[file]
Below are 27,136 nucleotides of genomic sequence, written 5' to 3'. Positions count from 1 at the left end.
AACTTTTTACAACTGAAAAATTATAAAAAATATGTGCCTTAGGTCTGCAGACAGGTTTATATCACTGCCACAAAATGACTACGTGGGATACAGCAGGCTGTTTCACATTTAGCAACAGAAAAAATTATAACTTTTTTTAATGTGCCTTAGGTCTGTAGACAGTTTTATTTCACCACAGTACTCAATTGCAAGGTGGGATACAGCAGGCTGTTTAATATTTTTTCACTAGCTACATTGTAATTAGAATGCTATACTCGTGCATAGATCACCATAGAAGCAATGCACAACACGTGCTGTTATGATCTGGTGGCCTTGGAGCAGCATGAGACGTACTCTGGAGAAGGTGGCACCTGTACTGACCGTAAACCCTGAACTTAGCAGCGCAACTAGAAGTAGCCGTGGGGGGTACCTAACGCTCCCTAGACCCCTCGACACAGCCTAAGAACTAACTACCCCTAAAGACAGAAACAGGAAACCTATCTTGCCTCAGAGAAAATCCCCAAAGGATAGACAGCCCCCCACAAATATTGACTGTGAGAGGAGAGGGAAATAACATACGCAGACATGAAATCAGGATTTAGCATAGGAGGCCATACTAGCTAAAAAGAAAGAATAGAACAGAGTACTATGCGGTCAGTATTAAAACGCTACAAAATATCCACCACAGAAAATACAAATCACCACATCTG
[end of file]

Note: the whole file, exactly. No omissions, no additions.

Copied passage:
Below are 27,136 nucleotides of genomic sequence, written 5' to 3'. Positions count from 1 at the left end.
AACTTTTTACAACTGAAAAATTATAAAAAATATGTGCCTTAGGTCTGCAGACAGGTTTATATCACTGCCACAAAATGACTACGTGGGATACAGCAGGCTGTTTCACATTTAGCAACAGAAAAAATTATAACTTTTTTTAATGTGCCTTAGGTCTGTAGACAGTTTTATTTCACCACAGTACTCAATTGCAAGGTGGGATACAGCAGGCTGTTTAATATTTTTTCACTAGCTACATTGTAATTAGAATGCTATACTCGTGCATAGATCACCATAGAAGCAATGCACAACACGTGCTGTTATGATCTGGTGGCCTTGGAGCAGCATGAGACGTACTCTGGAGAAGGTGGCACCTGTACTGACCGTAAACCCTGAACTTAGCAGCGCAACTAGAAGTAGCCGTGGGGGGTACCTAACGCTCCCTAGACCCCTCGACACAGCCTAAGAACTAACTACCCCTAAAGACAGAAACAGGAAACCTATCTTGCCTCAGAGAAAATCCCCAAAGGATAGACAGCCCCCCACAAATATTGACTGTGAGAGGAGAGGGAAATAACATACGCAGACATGAAATCAGGATTTAGCATAGGAGGCCATACTAGCTAAAAAGAAAGAATAGAACAGAGTACTATGCGGTCAGTATTAAAACGCTACAAAATATCCACCACAGAAAATACAAATCACCACATCTG